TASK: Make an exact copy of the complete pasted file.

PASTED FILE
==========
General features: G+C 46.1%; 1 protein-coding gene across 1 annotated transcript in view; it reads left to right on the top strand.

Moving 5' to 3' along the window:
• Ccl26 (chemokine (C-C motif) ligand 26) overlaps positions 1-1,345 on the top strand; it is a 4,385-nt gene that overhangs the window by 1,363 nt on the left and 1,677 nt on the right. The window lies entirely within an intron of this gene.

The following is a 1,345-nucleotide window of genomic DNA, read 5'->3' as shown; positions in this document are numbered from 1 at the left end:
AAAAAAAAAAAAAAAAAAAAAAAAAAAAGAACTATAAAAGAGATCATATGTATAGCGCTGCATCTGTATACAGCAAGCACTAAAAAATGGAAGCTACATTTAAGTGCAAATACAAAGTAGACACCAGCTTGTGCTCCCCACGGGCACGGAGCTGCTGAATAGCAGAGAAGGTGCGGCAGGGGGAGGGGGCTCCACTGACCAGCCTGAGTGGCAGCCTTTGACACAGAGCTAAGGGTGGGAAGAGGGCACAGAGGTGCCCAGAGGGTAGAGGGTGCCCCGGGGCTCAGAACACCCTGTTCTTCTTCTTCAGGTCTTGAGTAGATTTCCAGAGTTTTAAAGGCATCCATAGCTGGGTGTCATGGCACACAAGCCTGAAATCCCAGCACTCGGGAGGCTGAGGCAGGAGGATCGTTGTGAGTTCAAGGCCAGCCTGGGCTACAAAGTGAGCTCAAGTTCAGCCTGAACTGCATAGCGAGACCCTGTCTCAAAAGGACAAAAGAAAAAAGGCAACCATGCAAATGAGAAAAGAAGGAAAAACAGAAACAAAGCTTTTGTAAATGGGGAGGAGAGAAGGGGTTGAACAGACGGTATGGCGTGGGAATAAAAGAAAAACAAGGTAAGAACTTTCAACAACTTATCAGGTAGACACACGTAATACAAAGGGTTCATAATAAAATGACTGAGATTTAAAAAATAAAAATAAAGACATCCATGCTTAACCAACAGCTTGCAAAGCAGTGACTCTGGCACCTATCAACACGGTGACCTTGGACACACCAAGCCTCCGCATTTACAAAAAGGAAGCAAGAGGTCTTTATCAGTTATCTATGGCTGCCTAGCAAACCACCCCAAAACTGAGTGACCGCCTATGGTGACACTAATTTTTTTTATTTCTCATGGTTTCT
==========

General features: G+C 46.1%; 1 protein-coding gene across 1 annotated transcript in view; it reads left to right on the top strand.

Moving 5' to 3' along the window:
• Ccl26 (chemokine (C-C motif) ligand 26) overlaps positions 1-1,345 on the top strand; it is a 4,385-nt gene that overhangs the window by 1,363 nt on the left and 1,677 nt on the right. The window lies entirely within an intron of this gene.

The following is a 1,345-nucleotide window of genomic DNA, read 5'->3' as shown; positions in this document are numbered from 1 at the left end:
AAAAAAAAAAAAAAAAAAAAAAAAAAAAGAACTATAAAAGAGATCATATGTATAGCGCTGCATCTGTATACAGCAAGCACTAAAAAATGGAAGCTACATTTAAGTGCAAATACAAAGTAGACACCAGCTTGTGCTCCCCACGGGCACGGAGCTGCTGAATAGCAGAGAAGGTGCGGCAGGGGGAGGGGGCTCCACTGACCAGCCTGAGTGGCAGCCTTTGACACAGAGCTAAGGGTGGGAAGAGGGCACAGAGGTGCCCAGAGGGTAGAGGGTGCCCCGGGGCTCAGAACACCCTGTTCTTCTTCTTCAGGTCTTGAGTAGATTTCCAGAGTTTTAAAGGCATCCATAGCTGGGTGTCATGGCACACAAGCCTGAAATCCCAGCACTCGGGAGGCTGAGGCAGGAGGATCGTTGTGAGTTCAAGGCCAGCCTGGGCTACAAAGTGAGCTCAAGTTCAGCCTGAACTGCATAGCGAGACCCTGTCTCAAAAGGACAAAAGAAAAAAGGCAACCATGCAAATGAGAAAAGAAGGAAAAACAGAAACAAAGCTTTTGTAAATGGGGAGGAGAGAAGGGGTTGAACAGACGGTATGGCGTGGGAATAAAAGAAAAACAAGGTAAGAACTTTCAACAACTTATCAGGTAGACACACGTAATACAAAGGGTTCATAATAAAATGACTGAGATTTAAAAAATAAAAATAAAGACATCCATGCTTAACCAACAGCTTGCAAAGCAGTGACTCTGGCACCTATCAACACGGTGACCTTGGACACACCAAGCCTCCGCATTTACAAAAAGGAAGCAAGAGGTCTTTATCAGTTATCTATGGCTGCCTAGCAAACCACCCCAAAACTGAGTGACCGCCTATGGTGACACTAATTTTTTTTATTTCTCATGGTTTCT